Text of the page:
Homeowners who want to install solar panels for ‘free’ on their roof could see them struggle to secure a new mortgage on their property.
New research from Which? Money has found some of the UK’s largest mortgage lenders, including Lloyds Banking Group and Royal Bank of Scotland, could be unwilling to lend against homes when homeowners want to install free, or rent-a-roof, solar panels.
Minimum requirements need to be met
We asked the UK’s 10 largest mortgage lenders about their policies on homes fitted with solar panels. Most lenders said applications for solar schemes, purchased upfront or leased, would be accepted as long as the panels meet the Council of Mortgage Lenders’ (CML) minimum requirements.
These include making installers obtain all necessary consents, including the lender’s consent, and carrying out the work to an accredited standard.
The CML requirements also seek to ensure there are no other conditions affecting the value, marketability or sale price of the property and state the lender can have the panels removed without charge if the property is taken into possession during the period of the leasehold agreement and the installation of panels is deemed to have affected attempts to sell the property, or its re-sale value.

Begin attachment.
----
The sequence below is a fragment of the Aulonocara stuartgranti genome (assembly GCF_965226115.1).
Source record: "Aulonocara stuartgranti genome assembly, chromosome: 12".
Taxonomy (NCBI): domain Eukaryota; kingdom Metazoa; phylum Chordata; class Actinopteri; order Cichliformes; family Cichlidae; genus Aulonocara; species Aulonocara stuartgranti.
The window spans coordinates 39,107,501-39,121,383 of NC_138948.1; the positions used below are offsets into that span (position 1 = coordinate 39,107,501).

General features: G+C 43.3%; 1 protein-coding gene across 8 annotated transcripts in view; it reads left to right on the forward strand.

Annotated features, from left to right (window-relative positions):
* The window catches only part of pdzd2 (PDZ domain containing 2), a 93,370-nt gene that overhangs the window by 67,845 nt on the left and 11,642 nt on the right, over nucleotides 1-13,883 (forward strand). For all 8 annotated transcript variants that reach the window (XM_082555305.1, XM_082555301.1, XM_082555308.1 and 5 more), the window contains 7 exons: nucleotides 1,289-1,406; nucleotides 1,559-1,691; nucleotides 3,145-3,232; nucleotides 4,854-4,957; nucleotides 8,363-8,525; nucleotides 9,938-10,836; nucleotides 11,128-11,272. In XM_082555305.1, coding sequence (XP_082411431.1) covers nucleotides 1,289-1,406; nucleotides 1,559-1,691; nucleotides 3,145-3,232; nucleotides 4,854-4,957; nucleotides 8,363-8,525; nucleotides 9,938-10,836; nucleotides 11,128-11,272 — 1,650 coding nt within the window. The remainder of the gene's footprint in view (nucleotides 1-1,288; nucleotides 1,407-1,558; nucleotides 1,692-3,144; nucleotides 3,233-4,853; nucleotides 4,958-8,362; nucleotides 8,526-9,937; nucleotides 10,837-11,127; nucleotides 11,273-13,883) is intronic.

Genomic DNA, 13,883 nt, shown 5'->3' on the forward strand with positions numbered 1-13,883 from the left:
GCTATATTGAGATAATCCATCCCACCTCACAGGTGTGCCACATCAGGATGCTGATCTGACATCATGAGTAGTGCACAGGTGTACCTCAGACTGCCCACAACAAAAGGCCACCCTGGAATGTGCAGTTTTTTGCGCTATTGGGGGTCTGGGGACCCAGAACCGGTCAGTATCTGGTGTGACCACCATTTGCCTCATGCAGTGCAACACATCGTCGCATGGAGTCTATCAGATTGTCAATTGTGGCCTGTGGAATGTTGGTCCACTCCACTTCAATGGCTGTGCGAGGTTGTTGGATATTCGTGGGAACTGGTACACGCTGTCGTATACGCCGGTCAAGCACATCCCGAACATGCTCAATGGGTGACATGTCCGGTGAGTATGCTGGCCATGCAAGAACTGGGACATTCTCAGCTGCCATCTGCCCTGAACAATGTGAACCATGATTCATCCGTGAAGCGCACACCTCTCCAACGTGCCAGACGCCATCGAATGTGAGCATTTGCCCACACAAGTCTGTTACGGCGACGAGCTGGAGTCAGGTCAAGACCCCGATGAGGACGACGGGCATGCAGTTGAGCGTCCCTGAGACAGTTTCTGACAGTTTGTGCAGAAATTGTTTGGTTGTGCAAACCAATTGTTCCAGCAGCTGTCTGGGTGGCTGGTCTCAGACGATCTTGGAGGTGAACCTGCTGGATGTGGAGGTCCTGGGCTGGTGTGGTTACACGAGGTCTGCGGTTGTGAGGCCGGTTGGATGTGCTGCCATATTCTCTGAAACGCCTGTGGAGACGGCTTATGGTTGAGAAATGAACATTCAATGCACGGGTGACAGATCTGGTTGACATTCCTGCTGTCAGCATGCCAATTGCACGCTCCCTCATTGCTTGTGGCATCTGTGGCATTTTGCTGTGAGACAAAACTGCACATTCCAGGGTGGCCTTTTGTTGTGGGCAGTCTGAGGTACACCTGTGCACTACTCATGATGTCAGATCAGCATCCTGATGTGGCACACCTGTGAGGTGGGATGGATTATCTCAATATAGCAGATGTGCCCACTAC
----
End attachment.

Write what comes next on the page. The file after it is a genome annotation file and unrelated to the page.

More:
Mortgage lenders’ differing opinions
However, Lloyds Banking Groups said it is only willing to lend on properties when free solar panels are installed by one of its approved providers – at the last count there were 75 firms on that list.
Royal Bank of Scotland said it usually approves all mortgages for homes with solar panels bought upfront, where not lease is involved, but it reserves the right to refuse applications for free schemes.
Yorkshire Building Society is the only lender which considers all applications for solar panels – both leased and bought upfront – on a case-by-case basis.
An individual lenders stance on remortgaging is similar to its stance on the initial application for ‘free’ schemes.
What are ‘free’ solar panel schemes?
Free, or rent-a-roof, solar schemes allow people to benefit from lower electricity bills by having panels installed at no cost, but their roof is then leased to a solar company, typically for 25 years. Solar firms then profit from exporting the power the panels generate back to the grid and earning money from the government’s feed-in tariff (FIT).
Which? believes that you should think carefully before entering into a ‘free’ solar scheme. We recommend you get independent legal advice on the details of the contract. You should consider who owns the system, what happens if you want to end the contract early, who is liable for damage, who pays for insurance, upkeep and repairs, and what happens if you move house.
Which? also thinks that the profits from rent-a-roof schemes should be shared more fairly between the rent-a-roof company and the householder. We are also concerned that cash intended for householders is going elsewhere.
If you are considering installing solar panels on your property, contact your mortgage lender before proceeding.